My Petty Tyrant

Petty Tyrants, according to Carlos Castaneda, are people who make our lives impossible—tormentors.  They hold positions of power.  We can’t control them.  I don’t like to think of myself as a person with enemies.  Gosh, I’m too nice, too enlightened.  But, I’ve got one, and it’s time I faced that ugly truth.

The apartment I live in is part of a government subsidized complex for people with mental disorders.  We’re a quiet lot, mostly, until the apartment manager comes around.  This woman (let’s call her PT) bullies, lies, loses paperwork, ignores requests for information and basically does whatever she can to get out of work and cover her ass.  She takes advantage of the renters because of their disabilities, treats them in a sickening, condescending manner, and never follows through.  It breaks my heart to see how some of my neighbors spin out of control because of her ignorance and incompetence.  She really hurts them.  I try everything I can to stay out of her way and off her radar, but there are times I still have to deal with her.

Encounters with PT make me so mad, so frustrated, so indignant that I make bad choices.  The rage is so uncomfortable that I scramble to feel better by stuffing my feelings with food or by watching non-stop TV.  I don’t like how I react to her.  And I don’t like how I let my reactions spin me into unhealthy behavior.  I’m long overdue for a change in tactics.

Castaneda says the damage from Petty Tyrants comes from the humiliation and offense that results from taking ourselves too seriously. Instead of raging over the PT’s behavior, instead of feeling victimized and helpless, Castaneda suggests working with Petty Tyrants as a form of Stalking.  The twist is that we don’t stalk the PT, we stalk ourselves in relation to the PT.  We use encounters with the PT to develop strategic control of our own conduct, which helps break us of self-importance.  Stalking also returns all that emotional energy wasted on the PT to be used more effectively elsewhere.

Unlike Castaneda’s mentor, Don Juan, I’m not out to destroy PT (though it sure would be nice to get her fired).  I just want to unhook.  Castaneda says this requires control, the ability to tune the spirit while being trampled.  “A warrior is self-oriented,” he wrote, “not in a selfish way, but in the sense of total and continuous examination of the self.”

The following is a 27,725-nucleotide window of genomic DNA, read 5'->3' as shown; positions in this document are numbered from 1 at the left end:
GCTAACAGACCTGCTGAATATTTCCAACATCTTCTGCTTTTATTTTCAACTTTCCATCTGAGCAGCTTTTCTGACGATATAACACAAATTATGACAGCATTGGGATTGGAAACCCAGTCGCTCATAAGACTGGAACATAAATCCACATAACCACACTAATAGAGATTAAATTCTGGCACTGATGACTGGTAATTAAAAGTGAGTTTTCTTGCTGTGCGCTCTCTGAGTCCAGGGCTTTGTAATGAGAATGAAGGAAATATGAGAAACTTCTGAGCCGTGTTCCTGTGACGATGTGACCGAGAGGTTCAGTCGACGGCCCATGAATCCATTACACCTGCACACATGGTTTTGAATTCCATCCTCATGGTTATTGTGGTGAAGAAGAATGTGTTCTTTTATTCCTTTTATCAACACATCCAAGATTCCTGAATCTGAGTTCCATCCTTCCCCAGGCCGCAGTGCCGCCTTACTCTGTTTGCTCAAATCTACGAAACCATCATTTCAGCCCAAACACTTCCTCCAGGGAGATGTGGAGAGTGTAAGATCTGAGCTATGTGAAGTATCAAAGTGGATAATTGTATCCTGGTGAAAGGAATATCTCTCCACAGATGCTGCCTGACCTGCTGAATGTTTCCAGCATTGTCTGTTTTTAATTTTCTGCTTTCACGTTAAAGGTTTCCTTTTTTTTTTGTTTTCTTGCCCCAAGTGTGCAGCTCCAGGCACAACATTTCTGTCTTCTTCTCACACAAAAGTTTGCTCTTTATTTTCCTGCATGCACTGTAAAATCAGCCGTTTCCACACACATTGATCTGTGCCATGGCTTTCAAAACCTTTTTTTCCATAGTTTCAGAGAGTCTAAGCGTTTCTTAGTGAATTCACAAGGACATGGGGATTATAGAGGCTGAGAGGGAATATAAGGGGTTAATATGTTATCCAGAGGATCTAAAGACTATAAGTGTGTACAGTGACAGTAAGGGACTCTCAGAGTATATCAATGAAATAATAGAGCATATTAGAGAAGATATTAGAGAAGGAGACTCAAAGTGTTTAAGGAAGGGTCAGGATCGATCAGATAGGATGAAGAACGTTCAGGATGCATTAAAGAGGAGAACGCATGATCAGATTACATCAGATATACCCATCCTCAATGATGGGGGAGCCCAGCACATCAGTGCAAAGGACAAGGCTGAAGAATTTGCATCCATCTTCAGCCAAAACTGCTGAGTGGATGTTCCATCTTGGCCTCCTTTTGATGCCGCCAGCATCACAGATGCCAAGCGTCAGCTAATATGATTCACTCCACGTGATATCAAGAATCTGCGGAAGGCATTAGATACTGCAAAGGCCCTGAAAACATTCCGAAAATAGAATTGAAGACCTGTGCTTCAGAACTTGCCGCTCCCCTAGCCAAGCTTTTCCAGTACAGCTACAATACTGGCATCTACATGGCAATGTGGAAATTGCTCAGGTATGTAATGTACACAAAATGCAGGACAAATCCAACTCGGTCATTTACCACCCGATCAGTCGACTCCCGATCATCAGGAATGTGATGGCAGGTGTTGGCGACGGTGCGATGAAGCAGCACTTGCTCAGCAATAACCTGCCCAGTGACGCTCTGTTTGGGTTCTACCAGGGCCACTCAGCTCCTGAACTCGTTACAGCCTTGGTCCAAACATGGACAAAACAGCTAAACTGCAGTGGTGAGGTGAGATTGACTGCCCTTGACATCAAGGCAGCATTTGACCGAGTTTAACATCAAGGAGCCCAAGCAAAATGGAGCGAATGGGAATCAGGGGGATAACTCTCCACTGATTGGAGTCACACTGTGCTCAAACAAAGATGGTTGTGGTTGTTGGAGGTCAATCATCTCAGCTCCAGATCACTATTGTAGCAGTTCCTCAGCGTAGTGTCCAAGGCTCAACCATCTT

Control, like balance, is a rare commodity in my life with bipolar disorder.  But, I think I can start observing my thoughts and emotions in my encounters with PT like I observe them during an episode of my illness.  If I watch, I’ll be able to see when my sense of self-importance flares up, when I get offended and self-righteous.  Seeing is always the beginning of change.

5 Comments (+add yours?)

  1. strugglingwithbipolar
    Apr 27, 2011 @ 15:45:41

    Control. Interesting topic as it is something I battle every day. I don’t know that what is suggested by Casteneda would make me feel like I have more control. Then again, I’m trying to surrender to the idea that there is much in life that I cannot control.

    Reply

    • Sandy Sue
      Apr 27, 2011 @ 19:18:23

      My understanding is that the first step is to let go of our attachments—attachments to what we think our lives should be, what we should be, what the world should be—which feels like giving up *all* control. But, it’s really our *illusion* of control we release.

      Reply

  2. Ashley Erin Almon
    Apr 29, 2011 @ 06:27:12

    Personally I would get her ass fired, but I’m a vindictive BITCH when it comes to bully’s, especially the ignorant ones.
    Best, Ash

    Reply

  3. Kathryn McCullough
    Apr 30, 2011 @ 20:15:45

    You are so wise! Bless your heart–so sorry you and your neighbors have to endure this kind of mistreatment. But the ability to turn this into an opportunity for growth shows enormous emotional maturity. By the way, I twice lived in government subsidized housing–not fun, I know.

    Thanks so much for visiting today! I am delighted to have found your blog and have just subscribed——— How wonderful to meet you, Sandy Sue!

    Reply

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